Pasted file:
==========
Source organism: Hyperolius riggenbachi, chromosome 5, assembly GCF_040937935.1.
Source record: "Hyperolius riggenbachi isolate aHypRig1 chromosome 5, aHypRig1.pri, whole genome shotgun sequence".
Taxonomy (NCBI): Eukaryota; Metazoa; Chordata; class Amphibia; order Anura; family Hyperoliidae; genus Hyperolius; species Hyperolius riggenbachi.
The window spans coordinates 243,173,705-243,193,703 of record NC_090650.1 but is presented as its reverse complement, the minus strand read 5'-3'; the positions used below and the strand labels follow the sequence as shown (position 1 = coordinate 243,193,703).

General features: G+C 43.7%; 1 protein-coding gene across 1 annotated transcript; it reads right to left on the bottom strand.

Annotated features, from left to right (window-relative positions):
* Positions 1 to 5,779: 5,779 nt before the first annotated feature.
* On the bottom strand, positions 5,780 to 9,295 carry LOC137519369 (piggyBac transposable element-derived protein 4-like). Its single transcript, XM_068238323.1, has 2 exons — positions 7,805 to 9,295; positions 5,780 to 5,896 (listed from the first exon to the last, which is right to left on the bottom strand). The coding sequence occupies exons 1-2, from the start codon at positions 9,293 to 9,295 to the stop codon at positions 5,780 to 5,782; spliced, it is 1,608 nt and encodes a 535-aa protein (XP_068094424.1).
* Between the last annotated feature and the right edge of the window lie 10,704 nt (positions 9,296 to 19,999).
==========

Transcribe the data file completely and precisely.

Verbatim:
Source organism: Hyperolius riggenbachi, chromosome 5, assembly GCF_040937935.1.
Source record: "Hyperolius riggenbachi isolate aHypRig1 chromosome 5, aHypRig1.pri, whole genome shotgun sequence".
Taxonomy (NCBI): Eukaryota; Metazoa; Chordata; class Amphibia; order Anura; family Hyperoliidae; genus Hyperolius; species Hyperolius riggenbachi.
The window spans coordinates 243,173,705-243,193,703 of record NC_090650.1 but is presented as its reverse complement, the minus strand read 5'-3'; the positions used below and the strand labels follow the sequence as shown (position 1 = coordinate 243,193,703).

General features: G+C 43.7%; 1 protein-coding gene across 1 annotated transcript; it reads right to left on the bottom strand.

Annotated features, from left to right (window-relative positions):
* Positions 1 to 5,779: 5,779 nt before the first annotated feature.
* On the bottom strand, positions 5,780 to 9,295 carry LOC137519369 (piggyBac transposable element-derived protein 4-like). Its single transcript, XM_068238323.1, has 2 exons — positions 7,805 to 9,295; positions 5,780 to 5,896 (listed from the first exon to the last, which is right to left on the bottom strand). The coding sequence occupies exons 1-2, from the start codon at positions 9,293 to 9,295 to the stop codon at positions 5,780 to 5,782; spliced, it is 1,608 nt and encodes a 535-aa protein (XP_068094424.1).
* Between the last annotated feature and the right edge of the window lie 10,704 nt (positions 9,296 to 19,999).